And the man caught him by the neck, out of the air, as if he were catching hold of a rebellious puppy. "Downworlder scum," he spat, and though it wasn't the first time Maia had heard such insults, something about the icy hatred of his tone made her shudder. "You should be a coat. I should be wearing you."
Maia sank her teeth into his leg. Coppery blood exploded into her mouth as the man shouted in pain and staggered back, kicking at her, his hold on Jordan slipping. Maia gripped him tight as Jordan lunged again, and this time the Shadowhunter's shout of rage was cut short as the werewolf's claws tore his throat open.
Amatis drove the knife toward Magnus's heart-just as an arrow whistled through the air and thumped into her shoulder, knocking her aside with such force that she spun halfway around and fell face-forward to the rocky ground. She was screaming, a noise quickly drowned out by the clash of weapons all around them. Isabelle knelt down by Magnus's side; Simon, glancing up, saw Alec on the stone tomb, standing frozen with the bow in his hands. He was probably too far away to see Magnus clearly; Isabelle had her hands against the warlock's chest, but Magnus-Magnus, who was always so kinetic, so bursting with energy-was utterly still under Isabelle's ministrations. She looked up and saw Simon staring at them; her hands were red with blood, but she shook her head at him violently.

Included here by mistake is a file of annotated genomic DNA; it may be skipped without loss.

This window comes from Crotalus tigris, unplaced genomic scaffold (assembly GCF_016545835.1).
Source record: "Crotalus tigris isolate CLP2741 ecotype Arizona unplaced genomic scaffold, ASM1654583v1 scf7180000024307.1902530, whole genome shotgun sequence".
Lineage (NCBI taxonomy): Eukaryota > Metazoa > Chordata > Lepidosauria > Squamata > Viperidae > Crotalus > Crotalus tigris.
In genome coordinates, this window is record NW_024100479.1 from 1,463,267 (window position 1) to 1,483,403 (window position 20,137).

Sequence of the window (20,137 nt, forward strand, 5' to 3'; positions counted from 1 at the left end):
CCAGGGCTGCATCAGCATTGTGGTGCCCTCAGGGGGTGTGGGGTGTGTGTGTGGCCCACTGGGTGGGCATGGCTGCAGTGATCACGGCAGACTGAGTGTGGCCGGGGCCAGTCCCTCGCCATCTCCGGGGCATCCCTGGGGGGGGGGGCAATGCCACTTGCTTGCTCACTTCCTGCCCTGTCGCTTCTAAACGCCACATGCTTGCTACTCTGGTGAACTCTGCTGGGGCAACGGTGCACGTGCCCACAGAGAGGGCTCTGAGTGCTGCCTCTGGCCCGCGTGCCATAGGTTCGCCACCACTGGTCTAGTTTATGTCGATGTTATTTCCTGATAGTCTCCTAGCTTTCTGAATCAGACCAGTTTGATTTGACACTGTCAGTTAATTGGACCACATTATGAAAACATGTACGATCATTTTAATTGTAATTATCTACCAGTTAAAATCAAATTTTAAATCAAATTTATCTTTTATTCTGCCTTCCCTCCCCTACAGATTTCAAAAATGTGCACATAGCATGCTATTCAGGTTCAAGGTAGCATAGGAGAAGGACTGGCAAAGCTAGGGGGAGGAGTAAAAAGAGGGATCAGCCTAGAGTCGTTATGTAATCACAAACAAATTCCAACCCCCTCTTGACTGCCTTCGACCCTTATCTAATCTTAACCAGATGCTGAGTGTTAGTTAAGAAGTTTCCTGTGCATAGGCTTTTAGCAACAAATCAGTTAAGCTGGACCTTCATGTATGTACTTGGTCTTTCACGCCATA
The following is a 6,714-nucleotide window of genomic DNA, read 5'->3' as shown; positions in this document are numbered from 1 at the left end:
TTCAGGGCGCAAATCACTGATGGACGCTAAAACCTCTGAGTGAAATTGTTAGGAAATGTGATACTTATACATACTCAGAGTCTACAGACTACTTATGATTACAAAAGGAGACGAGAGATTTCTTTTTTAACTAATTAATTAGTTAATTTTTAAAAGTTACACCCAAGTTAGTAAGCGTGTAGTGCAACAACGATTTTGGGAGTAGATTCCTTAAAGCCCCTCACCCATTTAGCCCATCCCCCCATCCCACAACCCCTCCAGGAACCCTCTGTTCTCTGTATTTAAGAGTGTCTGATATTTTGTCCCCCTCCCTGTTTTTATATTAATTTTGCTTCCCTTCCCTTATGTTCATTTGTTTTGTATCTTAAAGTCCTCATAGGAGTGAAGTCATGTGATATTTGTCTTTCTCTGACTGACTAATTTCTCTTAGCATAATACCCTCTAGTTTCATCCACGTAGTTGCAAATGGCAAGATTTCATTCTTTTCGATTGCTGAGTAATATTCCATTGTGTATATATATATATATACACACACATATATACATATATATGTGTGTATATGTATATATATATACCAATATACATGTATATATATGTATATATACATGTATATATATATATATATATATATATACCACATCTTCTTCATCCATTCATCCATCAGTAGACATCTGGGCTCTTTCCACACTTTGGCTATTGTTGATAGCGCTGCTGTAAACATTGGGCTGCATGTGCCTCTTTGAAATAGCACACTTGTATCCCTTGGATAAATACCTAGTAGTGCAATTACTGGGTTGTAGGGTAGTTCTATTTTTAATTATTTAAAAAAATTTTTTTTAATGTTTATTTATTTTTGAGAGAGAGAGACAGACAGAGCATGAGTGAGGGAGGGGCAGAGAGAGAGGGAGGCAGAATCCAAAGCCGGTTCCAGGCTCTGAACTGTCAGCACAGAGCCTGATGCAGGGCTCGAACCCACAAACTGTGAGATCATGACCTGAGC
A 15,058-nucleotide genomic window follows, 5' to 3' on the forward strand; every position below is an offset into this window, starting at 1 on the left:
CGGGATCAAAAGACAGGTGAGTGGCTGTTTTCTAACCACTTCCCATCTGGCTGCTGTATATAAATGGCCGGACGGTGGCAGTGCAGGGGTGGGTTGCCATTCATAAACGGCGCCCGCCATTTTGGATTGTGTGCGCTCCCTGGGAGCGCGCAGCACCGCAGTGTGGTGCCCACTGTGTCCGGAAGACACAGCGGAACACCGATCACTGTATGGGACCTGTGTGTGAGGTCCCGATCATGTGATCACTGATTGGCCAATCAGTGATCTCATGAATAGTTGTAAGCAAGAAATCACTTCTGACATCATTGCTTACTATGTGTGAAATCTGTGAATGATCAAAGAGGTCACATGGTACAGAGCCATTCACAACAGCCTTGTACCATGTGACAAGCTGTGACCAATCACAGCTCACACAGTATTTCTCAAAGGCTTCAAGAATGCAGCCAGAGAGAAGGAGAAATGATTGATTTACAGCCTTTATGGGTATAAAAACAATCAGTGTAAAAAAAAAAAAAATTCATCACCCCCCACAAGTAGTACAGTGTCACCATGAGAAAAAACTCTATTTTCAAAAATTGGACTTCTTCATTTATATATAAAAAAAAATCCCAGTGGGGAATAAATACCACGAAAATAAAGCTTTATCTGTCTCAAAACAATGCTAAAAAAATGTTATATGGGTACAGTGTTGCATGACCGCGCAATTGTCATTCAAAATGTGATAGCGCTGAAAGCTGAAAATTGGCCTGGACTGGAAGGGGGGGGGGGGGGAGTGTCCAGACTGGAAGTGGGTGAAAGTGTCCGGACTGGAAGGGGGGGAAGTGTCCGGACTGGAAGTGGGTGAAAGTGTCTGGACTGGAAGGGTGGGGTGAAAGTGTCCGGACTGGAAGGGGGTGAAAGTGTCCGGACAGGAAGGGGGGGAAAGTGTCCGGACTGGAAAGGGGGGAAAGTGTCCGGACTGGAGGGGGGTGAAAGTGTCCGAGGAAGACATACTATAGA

"Keep going!" she shouted. "Find Sebastian!"
With a wrench Simon turned himself around and plunged back into the battle. The tight line of red-clad Shadowhunters had started to come undone. The wolves were darting here and there, herding the Shadowhunters away from one another. Jocelyn was sword to sword with a snarling man whose free arm dripped blood-and Simon realized something bizarre as he staggered forward, pushing his way through the narrow gaps between skirmishes: None of the red-clad Nephilim were Marked. Their skin was bare of decoration.